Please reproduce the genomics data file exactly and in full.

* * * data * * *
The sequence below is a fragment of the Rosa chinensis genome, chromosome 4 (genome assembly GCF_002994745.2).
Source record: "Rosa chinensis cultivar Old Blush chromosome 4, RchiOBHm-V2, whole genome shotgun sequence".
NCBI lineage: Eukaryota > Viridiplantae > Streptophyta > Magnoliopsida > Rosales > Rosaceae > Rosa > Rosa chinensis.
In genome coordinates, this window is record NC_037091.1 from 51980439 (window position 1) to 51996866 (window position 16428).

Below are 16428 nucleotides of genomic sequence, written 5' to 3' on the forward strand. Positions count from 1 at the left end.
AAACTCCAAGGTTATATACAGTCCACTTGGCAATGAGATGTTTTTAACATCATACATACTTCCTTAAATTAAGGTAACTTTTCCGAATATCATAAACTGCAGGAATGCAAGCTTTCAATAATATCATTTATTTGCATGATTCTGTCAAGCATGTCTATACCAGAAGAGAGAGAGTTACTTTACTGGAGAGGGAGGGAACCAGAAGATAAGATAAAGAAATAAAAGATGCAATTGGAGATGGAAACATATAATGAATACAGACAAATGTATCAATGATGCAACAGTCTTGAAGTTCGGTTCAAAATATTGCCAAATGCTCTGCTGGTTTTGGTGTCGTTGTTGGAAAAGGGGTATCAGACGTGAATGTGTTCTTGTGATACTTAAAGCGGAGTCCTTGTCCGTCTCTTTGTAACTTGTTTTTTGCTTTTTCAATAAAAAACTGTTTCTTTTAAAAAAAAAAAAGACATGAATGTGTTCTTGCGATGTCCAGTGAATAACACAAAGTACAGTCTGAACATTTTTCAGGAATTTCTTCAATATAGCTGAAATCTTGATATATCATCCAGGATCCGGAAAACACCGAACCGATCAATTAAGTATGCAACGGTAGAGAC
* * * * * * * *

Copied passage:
The sequence below is a fragment of the Rosa chinensis genome, chromosome 4 (genome assembly GCF_002994745.2).
Source record: "Rosa chinensis cultivar Old Blush chromosome 4, RchiOBHm-V2, whole genome shotgun sequence".
NCBI lineage: Eukaryota > Viridiplantae > Streptophyta > Magnoliopsida > Rosales > Rosaceae > Rosa > Rosa chinensis.
In genome coordinates, this window is record NC_037091.1 from 51980439 (window position 1) to 51996866 (window position 16428).

Below are 16428 nucleotides of genomic sequence, written 5' to 3' on the forward strand. Positions count from 1 at the left end.
AAACTCCAAGGTTATATACAGTCCACTTGGCAATGAGATGTTTTTAACATCATACATACTTCCTTAAATTAAGGTAACTTTTCCGAATATCATAAACTGCAGGAATGCAAGCTTTCAATAATATCATTTATTTGCATGATTCTGTCAAGCATGTCTATACCAGAAGAGAGAGAGTTACTTTACTGGAGAGGGAGGGAACCAGAAGATAAGATAAAGAAATAAAAGATGCAATTGGAGATGGAAACATATAATGAATACAGACAAATGTATCAATGATGCAACAGTCTTGAAGTTCGGTTCAAAATATTGCCAAATGCTCTGCTGGTTTTGGTGTCGTTGTTGGAAAAGGGGTATCAGACGTGAATGTGTTCTTGTGATACTTAAAGCGGAGTCCTTGTCCGTCTCTTTGTAACTTGTTTTTTGCTTTTTCAATAAAAAACTGTTTCTTTTAAAAAAAAAAAAGACATGAATGTGTTCTTGCGATGTCCAGTGAATAACACAAAGTACAGTCTGAACATTTTTCAGGAATTTCTTCAATATAGCTGAAATCTTGATATATCATCCAGGATCCGGAAAACACCGAACCGATCAATTAAGTATGCAACGGTAGAGAC